Trump is Bent on a New Arms Race

Nuclear Arms Control, or a New Arms Race? Trump Seems Bent on the Latter.

Daryl G. Kimball

Even as the world’s nuclear-armed states squander tens of billions of dollars each year on nuclear weapons amid an epic and costly pandemic, the Trump administration is compounding the damage to global stability through ill-considered, unilateral actions that are destroying major pillars of the international security architecture. At risk are key agreements and arms control treaties that Republican and Democratic administrations have built to safeguard not only the United States but also its closest allies.

Multiple actions and comments just this month signal the administration’s intentions. In an interview published May 7 in The Washington Times, President Donald Trump’s new arms control envoy, Marshall Billingslea, suggested the United States may abandon the 2010 New Strategic Arms Reduction Treaty (New START), which is due to expire in February 2021 unless Trump takes up a Russian offer to extend the agreement by five years. New START verifiably limits each of the two nations’ long-range (i.e. strategic) nuclear arsenals to no more than 1,550 deployed warheads and 700 deployed missiles and bombers.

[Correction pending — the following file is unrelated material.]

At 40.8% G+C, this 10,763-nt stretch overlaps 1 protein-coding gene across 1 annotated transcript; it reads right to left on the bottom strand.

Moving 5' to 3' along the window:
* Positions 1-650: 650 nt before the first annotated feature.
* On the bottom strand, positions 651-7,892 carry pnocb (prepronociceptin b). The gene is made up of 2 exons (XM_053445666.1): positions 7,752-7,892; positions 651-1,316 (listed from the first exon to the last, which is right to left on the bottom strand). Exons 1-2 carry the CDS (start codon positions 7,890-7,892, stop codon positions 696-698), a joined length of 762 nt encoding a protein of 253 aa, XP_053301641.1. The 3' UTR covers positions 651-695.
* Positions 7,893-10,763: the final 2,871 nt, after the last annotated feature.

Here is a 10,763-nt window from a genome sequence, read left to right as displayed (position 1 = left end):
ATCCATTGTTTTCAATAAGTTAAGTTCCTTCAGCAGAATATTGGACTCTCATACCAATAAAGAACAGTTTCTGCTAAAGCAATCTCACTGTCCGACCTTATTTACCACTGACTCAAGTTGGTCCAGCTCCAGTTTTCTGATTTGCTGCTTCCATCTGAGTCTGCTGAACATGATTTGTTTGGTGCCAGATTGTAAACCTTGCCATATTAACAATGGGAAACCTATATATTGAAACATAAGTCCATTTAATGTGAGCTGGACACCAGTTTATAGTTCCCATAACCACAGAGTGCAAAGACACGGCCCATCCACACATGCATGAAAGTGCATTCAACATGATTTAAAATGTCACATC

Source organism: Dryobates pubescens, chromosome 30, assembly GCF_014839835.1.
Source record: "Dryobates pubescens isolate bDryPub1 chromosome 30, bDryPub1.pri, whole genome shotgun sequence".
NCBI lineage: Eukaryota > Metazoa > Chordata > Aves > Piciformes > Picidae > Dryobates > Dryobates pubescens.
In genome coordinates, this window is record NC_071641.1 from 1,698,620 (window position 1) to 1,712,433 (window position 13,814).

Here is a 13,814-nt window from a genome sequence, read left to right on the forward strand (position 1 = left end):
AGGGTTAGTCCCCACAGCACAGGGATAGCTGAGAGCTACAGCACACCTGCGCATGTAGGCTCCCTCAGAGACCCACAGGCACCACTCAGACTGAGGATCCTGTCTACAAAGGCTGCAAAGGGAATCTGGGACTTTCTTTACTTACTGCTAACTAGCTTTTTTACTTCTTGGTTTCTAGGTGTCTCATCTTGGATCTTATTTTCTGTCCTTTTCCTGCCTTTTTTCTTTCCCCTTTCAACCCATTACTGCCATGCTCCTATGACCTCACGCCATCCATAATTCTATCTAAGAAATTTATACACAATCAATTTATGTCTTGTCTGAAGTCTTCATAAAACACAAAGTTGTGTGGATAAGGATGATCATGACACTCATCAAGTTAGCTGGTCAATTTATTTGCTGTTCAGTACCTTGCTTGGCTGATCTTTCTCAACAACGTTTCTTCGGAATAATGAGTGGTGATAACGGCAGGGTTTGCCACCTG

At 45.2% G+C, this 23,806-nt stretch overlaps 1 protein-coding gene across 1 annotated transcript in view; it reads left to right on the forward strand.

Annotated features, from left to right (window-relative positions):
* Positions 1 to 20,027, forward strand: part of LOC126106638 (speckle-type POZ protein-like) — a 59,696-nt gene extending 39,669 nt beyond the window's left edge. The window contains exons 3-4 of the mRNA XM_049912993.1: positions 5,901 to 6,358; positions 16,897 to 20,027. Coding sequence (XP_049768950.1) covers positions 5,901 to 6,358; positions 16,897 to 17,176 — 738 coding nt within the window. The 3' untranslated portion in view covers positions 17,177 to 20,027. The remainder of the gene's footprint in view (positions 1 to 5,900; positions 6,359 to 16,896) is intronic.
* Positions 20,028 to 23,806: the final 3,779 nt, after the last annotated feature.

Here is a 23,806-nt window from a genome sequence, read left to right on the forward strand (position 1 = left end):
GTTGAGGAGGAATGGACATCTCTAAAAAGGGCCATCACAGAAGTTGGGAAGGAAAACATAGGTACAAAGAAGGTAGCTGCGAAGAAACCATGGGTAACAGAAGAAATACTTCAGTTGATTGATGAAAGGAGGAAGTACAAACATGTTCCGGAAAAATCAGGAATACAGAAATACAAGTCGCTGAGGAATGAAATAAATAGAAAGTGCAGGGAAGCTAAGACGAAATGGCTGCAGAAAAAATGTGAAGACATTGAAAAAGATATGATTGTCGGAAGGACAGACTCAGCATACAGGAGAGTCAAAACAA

But instead of extending New START, which effectively caps Russia’s strategic arsenal, Billingslea is doubling down on Trump’s gamble that Russia accept U.S. terms for a new arms control agreement involving not only Russia but also China. In remarks during an online discussion with the Hudson Institute on May 21, the envoy said the United States is prepared to spend Russia and China “into oblivion” in order to win a new nuclear arms race, if they don’t agree to Trump’s terms for a new deal.

Then on Friday night, May 22, The Washington Post revealed that senior Trump officials recently discussed the option of conducting the first U.S. nuclear test explosion in 28 years as a way to pressure the Russian and Chinese leaders to accept the U.S. terms. The idea itself is provocative and reckless. A U.S. nuclear test blast would certainly not advance efforts to rein in Chinese and Russian nuclear arsenals or create a better environment for negotiations. Instead, it would break the de facto global nuclear test moratorium, likely trigger nuclear testing by other states, and set off a new nuclear arms race in which everyone would come out a loser.

Unless the Trump administration comes to its senses and adjusts course—or a new presidential administration led by Joe Biden is elected and pursues a more enlightened approach—New START may disappear, other critical nuclear risk reduction agreements may fall by the wayside, and the door to an ever-more dangerous and costly global nuclear arms race will swing wide open.

Trump’s Record of Failure